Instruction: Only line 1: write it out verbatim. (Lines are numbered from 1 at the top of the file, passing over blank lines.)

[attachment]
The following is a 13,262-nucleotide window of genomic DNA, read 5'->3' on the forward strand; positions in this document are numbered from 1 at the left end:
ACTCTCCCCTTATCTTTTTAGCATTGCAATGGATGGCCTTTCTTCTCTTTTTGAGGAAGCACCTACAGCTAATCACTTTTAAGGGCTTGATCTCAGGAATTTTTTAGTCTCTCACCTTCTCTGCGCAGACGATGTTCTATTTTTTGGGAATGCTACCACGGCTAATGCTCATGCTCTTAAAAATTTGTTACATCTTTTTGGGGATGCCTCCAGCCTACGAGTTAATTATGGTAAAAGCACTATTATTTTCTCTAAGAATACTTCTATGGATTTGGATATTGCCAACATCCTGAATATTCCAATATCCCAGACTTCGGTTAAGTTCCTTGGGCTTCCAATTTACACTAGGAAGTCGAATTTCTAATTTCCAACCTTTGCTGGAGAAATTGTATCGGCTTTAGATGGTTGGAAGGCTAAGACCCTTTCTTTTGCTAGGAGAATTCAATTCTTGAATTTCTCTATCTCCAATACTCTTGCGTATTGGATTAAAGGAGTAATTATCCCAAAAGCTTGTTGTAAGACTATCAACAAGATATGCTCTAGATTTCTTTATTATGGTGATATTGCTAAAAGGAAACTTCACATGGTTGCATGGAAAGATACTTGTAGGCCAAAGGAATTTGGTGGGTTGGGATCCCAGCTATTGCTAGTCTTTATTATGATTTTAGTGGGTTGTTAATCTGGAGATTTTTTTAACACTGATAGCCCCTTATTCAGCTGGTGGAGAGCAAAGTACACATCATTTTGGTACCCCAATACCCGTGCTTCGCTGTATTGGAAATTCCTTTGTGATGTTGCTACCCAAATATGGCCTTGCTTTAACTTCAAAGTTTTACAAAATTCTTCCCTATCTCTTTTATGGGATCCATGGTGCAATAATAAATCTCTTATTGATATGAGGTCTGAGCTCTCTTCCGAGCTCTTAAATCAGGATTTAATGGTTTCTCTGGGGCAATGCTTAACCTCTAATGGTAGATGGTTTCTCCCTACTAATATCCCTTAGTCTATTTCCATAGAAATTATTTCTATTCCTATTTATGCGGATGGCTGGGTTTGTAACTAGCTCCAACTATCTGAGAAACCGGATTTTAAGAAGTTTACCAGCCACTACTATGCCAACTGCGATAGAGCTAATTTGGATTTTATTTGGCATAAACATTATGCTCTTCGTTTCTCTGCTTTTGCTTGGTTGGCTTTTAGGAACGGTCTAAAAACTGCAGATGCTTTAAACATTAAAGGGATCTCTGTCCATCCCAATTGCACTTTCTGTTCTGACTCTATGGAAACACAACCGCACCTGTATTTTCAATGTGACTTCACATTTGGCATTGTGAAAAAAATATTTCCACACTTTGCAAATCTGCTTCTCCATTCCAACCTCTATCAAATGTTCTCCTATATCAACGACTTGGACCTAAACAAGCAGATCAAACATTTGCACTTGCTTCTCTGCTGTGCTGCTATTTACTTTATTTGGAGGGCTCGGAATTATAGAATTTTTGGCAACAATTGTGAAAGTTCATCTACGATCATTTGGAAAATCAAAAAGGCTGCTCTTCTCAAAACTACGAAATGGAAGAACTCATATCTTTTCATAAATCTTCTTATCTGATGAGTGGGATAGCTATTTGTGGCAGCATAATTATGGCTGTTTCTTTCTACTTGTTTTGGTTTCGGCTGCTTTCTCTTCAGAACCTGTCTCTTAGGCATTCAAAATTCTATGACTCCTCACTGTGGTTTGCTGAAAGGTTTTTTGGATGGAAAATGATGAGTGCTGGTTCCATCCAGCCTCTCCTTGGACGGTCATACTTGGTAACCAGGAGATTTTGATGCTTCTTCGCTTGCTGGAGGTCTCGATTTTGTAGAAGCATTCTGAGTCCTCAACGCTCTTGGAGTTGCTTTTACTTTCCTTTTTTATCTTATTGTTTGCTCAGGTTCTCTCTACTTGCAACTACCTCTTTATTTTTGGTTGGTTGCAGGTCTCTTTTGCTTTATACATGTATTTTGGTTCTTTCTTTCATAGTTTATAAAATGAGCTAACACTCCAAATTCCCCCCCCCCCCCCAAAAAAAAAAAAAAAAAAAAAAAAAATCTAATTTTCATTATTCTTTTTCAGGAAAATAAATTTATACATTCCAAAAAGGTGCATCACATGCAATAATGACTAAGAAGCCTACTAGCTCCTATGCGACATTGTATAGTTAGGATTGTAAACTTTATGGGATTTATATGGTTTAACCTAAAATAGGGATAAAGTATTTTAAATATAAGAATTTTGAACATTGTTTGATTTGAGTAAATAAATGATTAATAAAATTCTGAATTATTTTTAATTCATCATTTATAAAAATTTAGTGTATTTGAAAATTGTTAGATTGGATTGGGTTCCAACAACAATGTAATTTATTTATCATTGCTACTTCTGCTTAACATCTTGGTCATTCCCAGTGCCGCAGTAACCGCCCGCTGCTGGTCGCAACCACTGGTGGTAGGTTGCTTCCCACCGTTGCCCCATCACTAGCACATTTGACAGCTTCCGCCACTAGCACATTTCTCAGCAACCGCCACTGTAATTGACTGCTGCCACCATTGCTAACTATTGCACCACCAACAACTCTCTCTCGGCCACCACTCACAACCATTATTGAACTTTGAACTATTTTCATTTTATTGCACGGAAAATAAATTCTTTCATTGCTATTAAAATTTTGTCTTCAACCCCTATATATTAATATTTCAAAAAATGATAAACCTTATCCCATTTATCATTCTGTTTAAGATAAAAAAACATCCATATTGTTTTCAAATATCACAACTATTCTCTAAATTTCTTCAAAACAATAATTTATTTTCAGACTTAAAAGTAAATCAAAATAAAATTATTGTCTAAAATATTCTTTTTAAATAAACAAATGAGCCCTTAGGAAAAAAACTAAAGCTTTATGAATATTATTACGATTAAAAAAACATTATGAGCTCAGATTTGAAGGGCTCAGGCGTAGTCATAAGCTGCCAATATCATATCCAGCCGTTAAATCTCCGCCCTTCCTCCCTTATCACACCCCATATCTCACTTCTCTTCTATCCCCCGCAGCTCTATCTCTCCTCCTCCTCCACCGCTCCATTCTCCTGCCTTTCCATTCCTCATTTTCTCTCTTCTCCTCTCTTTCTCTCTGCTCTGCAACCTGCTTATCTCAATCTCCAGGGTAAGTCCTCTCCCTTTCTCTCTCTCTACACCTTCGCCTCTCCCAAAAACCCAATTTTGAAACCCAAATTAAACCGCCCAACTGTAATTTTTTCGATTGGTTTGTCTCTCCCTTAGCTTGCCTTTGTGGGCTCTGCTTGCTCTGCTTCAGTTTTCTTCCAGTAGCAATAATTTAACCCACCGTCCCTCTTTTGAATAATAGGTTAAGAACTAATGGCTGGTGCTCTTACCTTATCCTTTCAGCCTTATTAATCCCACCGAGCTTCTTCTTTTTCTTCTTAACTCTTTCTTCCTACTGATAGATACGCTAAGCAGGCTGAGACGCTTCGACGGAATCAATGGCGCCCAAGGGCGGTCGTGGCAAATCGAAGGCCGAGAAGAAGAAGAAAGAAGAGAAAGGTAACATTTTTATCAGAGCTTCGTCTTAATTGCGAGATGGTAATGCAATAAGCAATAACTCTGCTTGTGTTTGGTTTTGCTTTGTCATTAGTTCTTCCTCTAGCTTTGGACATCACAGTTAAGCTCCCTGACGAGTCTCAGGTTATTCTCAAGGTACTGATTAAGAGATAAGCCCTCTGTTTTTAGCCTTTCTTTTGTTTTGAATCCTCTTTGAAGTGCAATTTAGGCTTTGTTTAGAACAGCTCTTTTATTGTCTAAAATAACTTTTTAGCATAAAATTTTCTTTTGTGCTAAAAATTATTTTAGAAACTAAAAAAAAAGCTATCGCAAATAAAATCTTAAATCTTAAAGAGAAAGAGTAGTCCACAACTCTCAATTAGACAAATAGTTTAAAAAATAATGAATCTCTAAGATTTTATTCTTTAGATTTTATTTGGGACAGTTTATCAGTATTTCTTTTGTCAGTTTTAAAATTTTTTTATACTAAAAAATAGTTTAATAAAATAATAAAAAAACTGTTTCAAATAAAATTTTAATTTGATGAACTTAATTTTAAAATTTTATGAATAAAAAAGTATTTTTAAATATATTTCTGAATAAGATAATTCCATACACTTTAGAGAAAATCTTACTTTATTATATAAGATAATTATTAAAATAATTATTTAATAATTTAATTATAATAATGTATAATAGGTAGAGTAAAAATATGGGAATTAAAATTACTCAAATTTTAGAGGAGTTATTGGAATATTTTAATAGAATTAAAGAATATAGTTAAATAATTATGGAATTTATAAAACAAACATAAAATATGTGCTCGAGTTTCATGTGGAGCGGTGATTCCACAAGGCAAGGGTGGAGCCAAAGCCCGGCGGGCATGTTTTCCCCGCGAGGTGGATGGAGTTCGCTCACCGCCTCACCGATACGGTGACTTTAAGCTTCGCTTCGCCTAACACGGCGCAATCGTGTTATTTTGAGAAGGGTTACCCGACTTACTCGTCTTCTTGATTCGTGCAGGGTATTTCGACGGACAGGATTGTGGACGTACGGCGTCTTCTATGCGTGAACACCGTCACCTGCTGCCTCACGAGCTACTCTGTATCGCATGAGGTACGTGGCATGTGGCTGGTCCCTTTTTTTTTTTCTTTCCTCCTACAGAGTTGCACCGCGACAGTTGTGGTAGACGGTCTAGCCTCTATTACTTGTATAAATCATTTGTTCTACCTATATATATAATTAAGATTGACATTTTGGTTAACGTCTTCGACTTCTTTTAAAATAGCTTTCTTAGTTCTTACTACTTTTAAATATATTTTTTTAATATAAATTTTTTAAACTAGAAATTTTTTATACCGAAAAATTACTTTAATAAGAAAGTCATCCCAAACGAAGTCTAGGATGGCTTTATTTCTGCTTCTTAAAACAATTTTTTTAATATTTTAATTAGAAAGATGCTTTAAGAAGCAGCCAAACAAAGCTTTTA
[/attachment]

The following is a 13,262-nucleotide window of genomic DNA, read 5'->3' on the forward strand; positions in this document are numbered from 1 at the left end: